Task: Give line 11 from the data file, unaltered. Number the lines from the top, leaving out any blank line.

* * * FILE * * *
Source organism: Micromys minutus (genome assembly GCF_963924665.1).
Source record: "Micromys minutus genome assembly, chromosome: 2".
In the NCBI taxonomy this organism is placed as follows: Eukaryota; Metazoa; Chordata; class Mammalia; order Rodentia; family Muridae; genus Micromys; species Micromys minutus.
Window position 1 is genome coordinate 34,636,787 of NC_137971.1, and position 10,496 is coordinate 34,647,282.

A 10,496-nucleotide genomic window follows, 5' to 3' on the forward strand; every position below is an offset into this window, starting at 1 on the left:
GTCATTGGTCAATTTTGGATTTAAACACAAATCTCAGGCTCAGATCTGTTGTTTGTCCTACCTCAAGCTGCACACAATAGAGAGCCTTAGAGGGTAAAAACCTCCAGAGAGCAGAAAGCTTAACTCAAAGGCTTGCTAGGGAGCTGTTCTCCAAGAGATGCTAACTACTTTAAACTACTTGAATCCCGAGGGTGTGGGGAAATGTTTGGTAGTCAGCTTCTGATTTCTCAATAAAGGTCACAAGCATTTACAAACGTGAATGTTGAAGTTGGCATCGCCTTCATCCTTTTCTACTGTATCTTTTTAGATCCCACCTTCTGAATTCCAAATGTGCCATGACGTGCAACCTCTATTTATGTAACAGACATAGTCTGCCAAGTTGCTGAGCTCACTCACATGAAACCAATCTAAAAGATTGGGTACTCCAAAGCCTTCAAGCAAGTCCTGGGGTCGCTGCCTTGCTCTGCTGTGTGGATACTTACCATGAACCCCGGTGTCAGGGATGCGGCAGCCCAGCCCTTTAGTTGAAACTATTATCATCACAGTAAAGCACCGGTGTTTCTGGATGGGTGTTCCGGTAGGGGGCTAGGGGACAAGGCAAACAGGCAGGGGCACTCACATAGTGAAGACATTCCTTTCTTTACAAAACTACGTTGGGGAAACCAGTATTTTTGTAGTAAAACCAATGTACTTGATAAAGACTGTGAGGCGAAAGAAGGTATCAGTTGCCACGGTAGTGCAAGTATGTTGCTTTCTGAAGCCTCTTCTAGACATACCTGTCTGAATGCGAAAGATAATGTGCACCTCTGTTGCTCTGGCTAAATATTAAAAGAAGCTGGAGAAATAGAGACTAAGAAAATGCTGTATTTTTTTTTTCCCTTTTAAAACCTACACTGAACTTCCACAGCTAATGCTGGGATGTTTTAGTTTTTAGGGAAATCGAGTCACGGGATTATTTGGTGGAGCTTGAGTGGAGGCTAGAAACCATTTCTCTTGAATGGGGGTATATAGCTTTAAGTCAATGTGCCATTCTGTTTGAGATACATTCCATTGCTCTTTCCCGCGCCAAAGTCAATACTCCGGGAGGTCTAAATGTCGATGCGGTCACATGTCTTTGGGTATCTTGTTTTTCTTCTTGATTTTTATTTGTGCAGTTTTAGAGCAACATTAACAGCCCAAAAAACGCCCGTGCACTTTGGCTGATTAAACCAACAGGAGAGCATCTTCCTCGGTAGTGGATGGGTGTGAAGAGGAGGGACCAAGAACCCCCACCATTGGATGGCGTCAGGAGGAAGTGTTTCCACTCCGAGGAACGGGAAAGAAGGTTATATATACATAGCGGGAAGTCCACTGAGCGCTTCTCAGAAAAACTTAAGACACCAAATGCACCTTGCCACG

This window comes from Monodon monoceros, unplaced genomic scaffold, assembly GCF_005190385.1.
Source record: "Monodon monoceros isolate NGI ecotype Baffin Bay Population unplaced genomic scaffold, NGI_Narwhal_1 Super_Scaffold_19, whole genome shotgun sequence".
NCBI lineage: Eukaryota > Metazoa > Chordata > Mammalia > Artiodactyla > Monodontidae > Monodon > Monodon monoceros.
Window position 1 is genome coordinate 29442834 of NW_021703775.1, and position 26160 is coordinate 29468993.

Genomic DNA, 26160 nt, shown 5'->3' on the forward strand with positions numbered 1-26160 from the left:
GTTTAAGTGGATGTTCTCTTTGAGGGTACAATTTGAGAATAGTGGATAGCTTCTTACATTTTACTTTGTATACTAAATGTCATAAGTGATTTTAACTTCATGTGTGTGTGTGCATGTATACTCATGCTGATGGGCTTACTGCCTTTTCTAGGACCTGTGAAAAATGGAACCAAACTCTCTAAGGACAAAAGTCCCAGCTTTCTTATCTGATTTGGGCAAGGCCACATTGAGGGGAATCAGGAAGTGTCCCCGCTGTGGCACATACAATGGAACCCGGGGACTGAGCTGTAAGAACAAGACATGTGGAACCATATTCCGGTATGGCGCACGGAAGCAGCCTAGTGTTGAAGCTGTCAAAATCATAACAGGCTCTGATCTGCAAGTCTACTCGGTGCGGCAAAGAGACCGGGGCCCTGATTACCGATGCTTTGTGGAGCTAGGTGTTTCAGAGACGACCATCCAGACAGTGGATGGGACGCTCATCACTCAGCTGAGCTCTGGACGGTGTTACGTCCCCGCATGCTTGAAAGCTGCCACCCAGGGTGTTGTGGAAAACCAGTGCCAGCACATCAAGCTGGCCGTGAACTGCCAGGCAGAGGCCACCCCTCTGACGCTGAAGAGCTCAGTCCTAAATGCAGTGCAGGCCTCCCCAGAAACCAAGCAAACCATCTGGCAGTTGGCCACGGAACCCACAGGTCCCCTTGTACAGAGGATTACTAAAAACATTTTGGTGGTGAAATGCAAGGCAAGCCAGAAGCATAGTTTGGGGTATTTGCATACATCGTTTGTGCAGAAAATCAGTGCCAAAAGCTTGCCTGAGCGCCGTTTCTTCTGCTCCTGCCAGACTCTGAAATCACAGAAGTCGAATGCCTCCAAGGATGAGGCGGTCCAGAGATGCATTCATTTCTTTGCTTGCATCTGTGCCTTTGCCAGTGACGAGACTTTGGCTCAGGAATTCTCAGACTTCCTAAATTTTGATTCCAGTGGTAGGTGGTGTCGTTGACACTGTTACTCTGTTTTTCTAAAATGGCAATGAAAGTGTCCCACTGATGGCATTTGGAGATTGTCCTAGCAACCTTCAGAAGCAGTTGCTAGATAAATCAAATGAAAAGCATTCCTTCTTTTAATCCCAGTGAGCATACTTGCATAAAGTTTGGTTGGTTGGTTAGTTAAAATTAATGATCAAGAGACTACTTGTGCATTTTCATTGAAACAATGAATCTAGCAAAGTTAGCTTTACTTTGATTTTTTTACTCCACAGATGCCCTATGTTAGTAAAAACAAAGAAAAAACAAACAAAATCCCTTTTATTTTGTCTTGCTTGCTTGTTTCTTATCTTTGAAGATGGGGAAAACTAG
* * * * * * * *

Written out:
Genomic DNA, 26160 nt, shown 5'->3' on the forward strand with positions numbered 1-26160 from the left: